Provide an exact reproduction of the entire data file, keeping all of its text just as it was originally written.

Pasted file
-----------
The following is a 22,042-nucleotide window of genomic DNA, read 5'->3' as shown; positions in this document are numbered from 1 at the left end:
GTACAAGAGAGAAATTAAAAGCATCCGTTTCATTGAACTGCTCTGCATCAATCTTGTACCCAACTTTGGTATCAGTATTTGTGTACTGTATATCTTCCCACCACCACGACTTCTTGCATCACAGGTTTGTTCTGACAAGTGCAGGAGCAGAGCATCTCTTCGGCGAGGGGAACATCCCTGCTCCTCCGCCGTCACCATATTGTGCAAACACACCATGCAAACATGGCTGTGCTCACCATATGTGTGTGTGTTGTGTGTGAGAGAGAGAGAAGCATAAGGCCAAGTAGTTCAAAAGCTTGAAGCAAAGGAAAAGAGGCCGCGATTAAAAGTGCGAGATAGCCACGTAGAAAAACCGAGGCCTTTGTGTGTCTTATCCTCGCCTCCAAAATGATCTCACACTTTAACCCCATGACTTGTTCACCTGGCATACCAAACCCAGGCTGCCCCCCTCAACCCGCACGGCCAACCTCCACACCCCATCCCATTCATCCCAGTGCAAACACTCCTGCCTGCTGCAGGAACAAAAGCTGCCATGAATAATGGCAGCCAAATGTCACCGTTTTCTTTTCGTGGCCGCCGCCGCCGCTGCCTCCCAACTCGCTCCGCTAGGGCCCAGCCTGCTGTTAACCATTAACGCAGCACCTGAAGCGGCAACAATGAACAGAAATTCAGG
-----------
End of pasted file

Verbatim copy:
The following is a 22,042-nucleotide window of genomic DNA, read 5'->3' as shown; positions in this document are numbered from 1 at the left end:
GTACAAGAGAGAAATTAAAAGCATCCGTTTCATTGAACTGCTCTGCATCAATCTTGTACCCAACTTTGGTATCAGTATTTGTGTACTGTATATCTTCCCACCACCACGACTTCTTGCATCACAGGTTTGTTCTGACAAGTGCAGGAGCAGAGCATCTCTTCGGCGAGGGGAACATCCCTGCTCCTCCGCCGTCACCATATTGTGCAAACACACCATGCAAACATGGCTGTGCTCACCATATGTGTGTGTGTTGTGTGTGAGAGAGAGAGAAGCATAAGGCCAAGTAGTTCAAAAGCTTGAAGCAAAGGAAAAGAGGCCGCGATTAAAAGTGCGAGATAGCCACGTAGAAAAACCGAGGCCTTTGTGTGTCTTATCCTCGCCTCCAAAATGATCTCACACTTTAACCCCATGACTTGTTCACCTGGCATACCAAACCCAGGCTGCCCCCCTCAACCCGCACGGCCAACCTCCACACCCCATCCCATTCATCCCAGTGCAAACACTCCTGCCTGCTGCAGGAACAAAAGCTGCCATGAATAATGGCAGCCAAATGTCACCGTTTTCTTTTCGTGGCCGCCGCCGCCGCTGCCTCCCAACTCGCTCCGCTAGGGCCCAGCCTGCTGTTAACCATTAACGCAGCACCTGAAGCGGCAACAATGAACAGAAATTCAGG